CHRIS DE LIZER, YOGA TEACHER
I met Chris years ago when I was still new to yoga, back when that weird Darth Vader breathing made me giggle, and Sanskrit references were applicable only to Madonna’s Ray of Light. We reconnected recently at an eclectic Fourth of July celebration, where paella and lobster rolls shared table with Americana decor and supersized beer coolers.
Now, I am no master yogi, but I do enjoy a deep back bend and a good shavasana at the end of a long day. So, when she spoke passionately about her new yoga project, I agreed to beta test her Gayatri sessions in exchange for this very portrait. So, here is the story of one of the sunniest of yogis anywhere — a healing presence with warm eyes that inspire gratitude and a smile that will melt your heart. Namaste.
Tell me a little bit about your own personal journey with yoga.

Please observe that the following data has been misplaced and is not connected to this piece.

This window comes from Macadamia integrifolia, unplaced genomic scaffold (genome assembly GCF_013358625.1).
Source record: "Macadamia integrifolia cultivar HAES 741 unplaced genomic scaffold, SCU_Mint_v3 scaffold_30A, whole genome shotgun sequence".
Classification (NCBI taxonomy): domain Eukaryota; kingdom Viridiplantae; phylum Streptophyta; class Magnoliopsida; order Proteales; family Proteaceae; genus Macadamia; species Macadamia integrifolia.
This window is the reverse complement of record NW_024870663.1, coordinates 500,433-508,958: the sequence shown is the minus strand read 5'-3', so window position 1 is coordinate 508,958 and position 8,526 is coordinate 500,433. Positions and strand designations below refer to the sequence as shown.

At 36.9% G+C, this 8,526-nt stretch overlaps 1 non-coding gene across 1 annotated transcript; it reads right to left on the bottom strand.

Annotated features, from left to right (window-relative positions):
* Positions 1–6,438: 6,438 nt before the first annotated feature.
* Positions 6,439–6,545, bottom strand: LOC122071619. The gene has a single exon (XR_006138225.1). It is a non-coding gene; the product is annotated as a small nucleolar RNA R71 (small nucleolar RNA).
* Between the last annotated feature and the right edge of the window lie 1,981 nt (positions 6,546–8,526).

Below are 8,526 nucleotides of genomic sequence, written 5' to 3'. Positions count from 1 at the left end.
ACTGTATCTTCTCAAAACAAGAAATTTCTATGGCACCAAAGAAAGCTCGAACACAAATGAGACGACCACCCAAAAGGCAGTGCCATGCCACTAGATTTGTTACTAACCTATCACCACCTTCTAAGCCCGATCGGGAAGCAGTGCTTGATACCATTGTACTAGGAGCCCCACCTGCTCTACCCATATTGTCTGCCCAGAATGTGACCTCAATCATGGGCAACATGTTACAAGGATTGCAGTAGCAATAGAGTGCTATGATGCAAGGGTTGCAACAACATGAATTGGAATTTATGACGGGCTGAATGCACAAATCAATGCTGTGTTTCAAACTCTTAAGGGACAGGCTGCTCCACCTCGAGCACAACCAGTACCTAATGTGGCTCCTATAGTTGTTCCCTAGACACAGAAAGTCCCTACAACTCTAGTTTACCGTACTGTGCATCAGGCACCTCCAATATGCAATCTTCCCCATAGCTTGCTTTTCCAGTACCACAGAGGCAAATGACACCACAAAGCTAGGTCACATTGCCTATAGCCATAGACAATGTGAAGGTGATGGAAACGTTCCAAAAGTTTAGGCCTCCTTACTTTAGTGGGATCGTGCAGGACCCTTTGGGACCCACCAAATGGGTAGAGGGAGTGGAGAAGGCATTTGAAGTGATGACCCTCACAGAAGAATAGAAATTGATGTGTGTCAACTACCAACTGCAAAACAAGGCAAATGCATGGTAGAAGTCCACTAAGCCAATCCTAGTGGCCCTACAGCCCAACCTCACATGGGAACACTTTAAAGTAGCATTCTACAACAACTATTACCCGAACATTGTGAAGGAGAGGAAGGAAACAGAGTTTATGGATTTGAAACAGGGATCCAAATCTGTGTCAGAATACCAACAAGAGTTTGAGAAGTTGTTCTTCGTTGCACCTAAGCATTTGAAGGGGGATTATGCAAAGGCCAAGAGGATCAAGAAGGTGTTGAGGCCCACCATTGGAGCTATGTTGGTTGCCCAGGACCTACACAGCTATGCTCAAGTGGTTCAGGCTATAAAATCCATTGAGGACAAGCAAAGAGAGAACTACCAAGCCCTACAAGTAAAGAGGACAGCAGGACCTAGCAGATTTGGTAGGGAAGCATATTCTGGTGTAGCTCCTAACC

I was in my 30s when I took my first yoga class. I had just moved in to a new home and was taking some time off to figure out what I was going to do next. I had joined a health club right around the corner from my house where they offered yoga classes, and I thought I would give it a try. It came naturally to me and I really liked the way I felt afterwards. The teacher was very inspiring and her classes where very creative, so I started going regularly.
At some point I realized that yoga was more than just physical for me. I remember this one class, where she played George Harrison’s “My Sweet Lord” and it just clicked for me. I don’t know how to explain it, but being in that class practicing and listening to that song, I felt somehow connected. I was like OK, this is not just physical, this is also spiritual. There was a shift, and from that moment on, my yoga practice started to move from the external to the internal. That’s when I also started thinking about teaching. That song is in one of my playlists, and I still play it from time to time when I’m teaching.